I continue to believe that regular low-power jet washing does no harm to my ropes. I do know that some manufactures do not suggest using a jet wash on ropes and you should make your own choice with reference to the manufacturer’s guidelines. I will continue to cut open ropes as they are retired and will update this blog should my opinions or observations change. Meanwhile, if there is anyone out there prepared to take this subject up for a dissertation or just for interest then get in touch!

Gleistein GeoStatic NE 9mm rope – 18 months use

It’s now March 2014, about a year and a half after I bought my first length of the Gleistein Geostatic 9mm rope.
The 31m length I bought was soaked at home and measured to 32m, no doubt down to Shaun at Hitch N Hike’s generous measuring style!
I labelled it up as a 30m and went about using it.
I re-measured it today and it came in just over 29m, a shrink of 3m since initial cutting, approx. 9%. So it seems, just like any other rope, once it’s cut you still need to factor in about 10% for shrinkage over the life of the rope. I’m still happy because there was no noticeable shrinkage after cutting and soaking when first purchased in Sept 2012.

I have a 21m length bought about a year ago that has just re-measured to 19m. This length has had a hard life already, it is my traveling rope on cave leading work and has been dragged through numerous Italian hitches whist being covered in grit and the particularly abrasive mud in Peak Cavern’s trade routes. It has done a good job at sawing through my alloy krabs but the rope itself is still in excellent condition. There is some light fluffing on the sheath comparable with some of my far less used ropes and the colour, like the 29m length, has faded into a more pastel orange. It still handles extremely well, clearly not as supple as when new but a massive improvement over the 2-3 yr old Mammut 9mm I have, which is more akin to wire cable now.

My cleaning regime for all my semi-static ropes is simple and it gets done after every trip. For clean trips it is just a spray with the hose or a dunk in clean water to remove particles from the surface. More often than not it gets a low power jet wash (controversial I know!). Never force dried, only hung in a spare room or over the bath.

I’ve got 3 lengths now, each bought about 6 months apart and will continue to purchase this rope as my current ones approach retirement.
In another year and a half, when this rope is no longer in service I’ll do a final post mortem report. I’d also like to send a few samples to be tested by the BCA and Bob Mehew to see what toll the hard life has taken on it.

Gleistein is still available at Hitch N Hike as cut lengths or entire reels: http://www.hitchnhike.co.uk/acatalog/gleistein-9mm-geostatic-ne.html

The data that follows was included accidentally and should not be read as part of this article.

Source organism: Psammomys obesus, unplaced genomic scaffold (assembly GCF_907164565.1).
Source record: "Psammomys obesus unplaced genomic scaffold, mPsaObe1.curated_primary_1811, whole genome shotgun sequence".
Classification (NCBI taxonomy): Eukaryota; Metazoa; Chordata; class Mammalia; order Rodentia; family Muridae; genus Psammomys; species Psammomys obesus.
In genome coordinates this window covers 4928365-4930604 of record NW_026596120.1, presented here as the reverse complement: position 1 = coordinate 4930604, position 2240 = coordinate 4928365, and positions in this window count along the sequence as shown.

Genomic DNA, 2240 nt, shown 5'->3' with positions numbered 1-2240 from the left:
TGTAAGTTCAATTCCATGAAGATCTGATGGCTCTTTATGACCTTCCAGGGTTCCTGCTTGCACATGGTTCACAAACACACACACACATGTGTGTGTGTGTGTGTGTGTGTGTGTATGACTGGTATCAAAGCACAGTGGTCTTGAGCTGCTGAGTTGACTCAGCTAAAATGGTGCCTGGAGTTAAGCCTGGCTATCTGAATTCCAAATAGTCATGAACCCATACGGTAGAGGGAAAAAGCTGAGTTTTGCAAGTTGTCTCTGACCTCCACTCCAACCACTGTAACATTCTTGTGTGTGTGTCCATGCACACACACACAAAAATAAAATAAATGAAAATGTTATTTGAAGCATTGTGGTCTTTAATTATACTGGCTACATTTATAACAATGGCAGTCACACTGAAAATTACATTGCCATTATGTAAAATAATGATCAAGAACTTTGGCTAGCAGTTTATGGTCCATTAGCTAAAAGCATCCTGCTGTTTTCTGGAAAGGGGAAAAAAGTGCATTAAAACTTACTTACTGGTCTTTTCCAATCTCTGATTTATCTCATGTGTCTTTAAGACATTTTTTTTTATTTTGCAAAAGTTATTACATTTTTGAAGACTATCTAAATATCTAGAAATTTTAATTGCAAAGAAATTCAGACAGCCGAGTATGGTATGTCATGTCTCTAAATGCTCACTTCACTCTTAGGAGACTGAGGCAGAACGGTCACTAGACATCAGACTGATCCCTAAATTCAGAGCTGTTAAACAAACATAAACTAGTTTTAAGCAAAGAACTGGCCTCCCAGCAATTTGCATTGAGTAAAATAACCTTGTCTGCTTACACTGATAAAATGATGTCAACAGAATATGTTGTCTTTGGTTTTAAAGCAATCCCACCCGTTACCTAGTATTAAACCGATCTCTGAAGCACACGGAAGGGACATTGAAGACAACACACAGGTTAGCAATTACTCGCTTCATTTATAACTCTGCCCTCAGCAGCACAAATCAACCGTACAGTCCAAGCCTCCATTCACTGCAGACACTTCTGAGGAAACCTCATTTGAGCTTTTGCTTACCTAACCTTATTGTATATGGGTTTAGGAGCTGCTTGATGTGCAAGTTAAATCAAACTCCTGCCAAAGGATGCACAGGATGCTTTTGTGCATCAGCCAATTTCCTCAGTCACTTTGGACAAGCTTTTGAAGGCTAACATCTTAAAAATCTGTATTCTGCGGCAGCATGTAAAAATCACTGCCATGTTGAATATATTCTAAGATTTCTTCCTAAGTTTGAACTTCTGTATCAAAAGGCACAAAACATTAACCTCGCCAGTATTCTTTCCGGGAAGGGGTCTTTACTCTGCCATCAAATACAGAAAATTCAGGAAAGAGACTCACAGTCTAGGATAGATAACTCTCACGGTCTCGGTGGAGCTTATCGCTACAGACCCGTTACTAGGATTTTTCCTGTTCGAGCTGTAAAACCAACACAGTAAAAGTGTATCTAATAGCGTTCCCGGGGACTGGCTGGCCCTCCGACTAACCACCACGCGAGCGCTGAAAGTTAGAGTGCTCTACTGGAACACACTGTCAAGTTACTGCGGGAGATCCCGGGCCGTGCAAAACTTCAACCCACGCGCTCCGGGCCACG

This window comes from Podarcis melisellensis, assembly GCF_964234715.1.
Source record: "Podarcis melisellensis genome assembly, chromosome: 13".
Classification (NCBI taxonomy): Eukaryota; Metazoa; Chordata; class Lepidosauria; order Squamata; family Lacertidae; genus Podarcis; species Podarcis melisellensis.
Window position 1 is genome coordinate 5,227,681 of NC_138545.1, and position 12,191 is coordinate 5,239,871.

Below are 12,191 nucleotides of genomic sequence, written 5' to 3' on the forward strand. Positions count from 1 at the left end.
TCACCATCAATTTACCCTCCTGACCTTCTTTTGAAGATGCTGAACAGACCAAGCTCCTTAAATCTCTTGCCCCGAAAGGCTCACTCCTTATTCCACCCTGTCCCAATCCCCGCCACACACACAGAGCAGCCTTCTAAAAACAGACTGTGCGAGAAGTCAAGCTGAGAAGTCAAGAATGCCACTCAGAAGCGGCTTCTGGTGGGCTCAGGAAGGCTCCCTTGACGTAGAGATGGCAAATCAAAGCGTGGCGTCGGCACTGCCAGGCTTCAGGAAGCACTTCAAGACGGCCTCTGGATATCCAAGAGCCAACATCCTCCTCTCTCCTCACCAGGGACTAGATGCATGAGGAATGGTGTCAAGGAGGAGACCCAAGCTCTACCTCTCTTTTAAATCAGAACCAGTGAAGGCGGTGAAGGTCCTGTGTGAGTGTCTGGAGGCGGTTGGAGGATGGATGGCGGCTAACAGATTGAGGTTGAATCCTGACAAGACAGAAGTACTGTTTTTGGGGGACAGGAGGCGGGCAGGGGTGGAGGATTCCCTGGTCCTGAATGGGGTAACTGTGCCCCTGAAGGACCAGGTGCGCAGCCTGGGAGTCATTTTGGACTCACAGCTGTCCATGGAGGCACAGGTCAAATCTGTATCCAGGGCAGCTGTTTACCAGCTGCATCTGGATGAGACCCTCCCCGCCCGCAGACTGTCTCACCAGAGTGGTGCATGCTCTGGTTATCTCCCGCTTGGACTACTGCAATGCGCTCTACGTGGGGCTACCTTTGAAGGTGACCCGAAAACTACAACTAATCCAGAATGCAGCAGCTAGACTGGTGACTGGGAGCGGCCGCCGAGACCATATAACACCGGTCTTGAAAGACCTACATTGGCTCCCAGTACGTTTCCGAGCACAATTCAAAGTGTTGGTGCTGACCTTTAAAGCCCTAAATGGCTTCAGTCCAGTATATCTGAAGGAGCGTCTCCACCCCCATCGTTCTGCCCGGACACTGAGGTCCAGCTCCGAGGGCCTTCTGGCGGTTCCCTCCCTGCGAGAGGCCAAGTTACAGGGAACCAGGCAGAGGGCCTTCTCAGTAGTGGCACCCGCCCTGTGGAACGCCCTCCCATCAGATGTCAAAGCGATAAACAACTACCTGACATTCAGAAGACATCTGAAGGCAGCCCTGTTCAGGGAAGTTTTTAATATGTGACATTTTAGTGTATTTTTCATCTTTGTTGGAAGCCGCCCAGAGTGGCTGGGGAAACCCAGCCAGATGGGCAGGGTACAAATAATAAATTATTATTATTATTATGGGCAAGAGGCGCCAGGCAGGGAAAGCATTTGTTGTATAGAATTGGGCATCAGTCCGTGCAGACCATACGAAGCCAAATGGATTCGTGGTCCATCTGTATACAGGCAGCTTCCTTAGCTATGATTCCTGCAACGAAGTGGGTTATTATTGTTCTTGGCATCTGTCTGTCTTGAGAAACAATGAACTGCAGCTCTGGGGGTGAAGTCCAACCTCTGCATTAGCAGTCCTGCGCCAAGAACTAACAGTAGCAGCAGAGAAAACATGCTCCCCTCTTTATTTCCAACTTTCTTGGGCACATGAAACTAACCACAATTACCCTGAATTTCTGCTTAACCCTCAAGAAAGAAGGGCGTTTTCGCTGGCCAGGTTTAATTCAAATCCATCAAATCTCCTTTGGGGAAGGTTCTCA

The initial blog post is here: http://www.peakinstruction.com/blog/first-look-at-gleistein-geostatic-ne-9mm-semi-static-rope/

Conclusions on the use of the BotB

So, the footage has circulated, tests have been done and reports and statements have been published. Where are we on BotBs?

I echo the BCA advice that the BotB is safe to use provided that a cowstail is always clipped into both loops. I will continue to use the knot in my range of personal and professional tools. I think that the knowledge of this method of failure has been there since the BotB came into use, I do think that a number of people were shocked as to the extent of the failure when they saw it. This knee-jerk away from the BotB has calmed down as people have looked into the evidence and scenarios of failure.
Hopefully enough information is out there now to allow cavers to make their own choices on knot application.

A concern may crop up for some riggers where they are leading less experienced cavers or those who simply do no know about the single loop issue. The rigger may descend the pitch and those following could inadvertently clip a single loop placing them at risk of this failure. This scenario perhaps would benefit from the use of a knot that won’t fail if a caver clips a single loop – However the advice to clip both loops does not change.

What if you don’t want to use BotBs?

Well, a number of suggestions have been put forward.
The Fig 8 ‘Bunny Ears’ / Double Fig 8 on the Bight is the most common knot but lacks the ease of adjustment and untying that the BotB has.
The Fusion (Karash) Knot is simple enought to tie but is a struggle to dress on stiff rope and has zero history in UK caving prior to a few months ago.
Alpine Butterflys or Caver’s Butterflys can provide a good Y-hang but an overhand knot would need to be introduced to one of the loops to give a central rescue point.
The Double Bowline on the Bight is one extra twist from the BotB. It adjusts, ties, unties and looks like a BotB, meaning it is easier to use and spot mistakes for existing BotB users.

The choice is down to the individual rigger. The evidence is out there for you to see.

Warning – correct use of Bowline on the Bight Knots

BCA’s Training and Equipment & Techniques Committees would like to highlight the importance of ALWAYS clipping a cowstail through BOTH loops of a Bowline on the Bight knot. Although this has been taught for years by BCA instructors, it appears
that many cavers are not aware of the importance.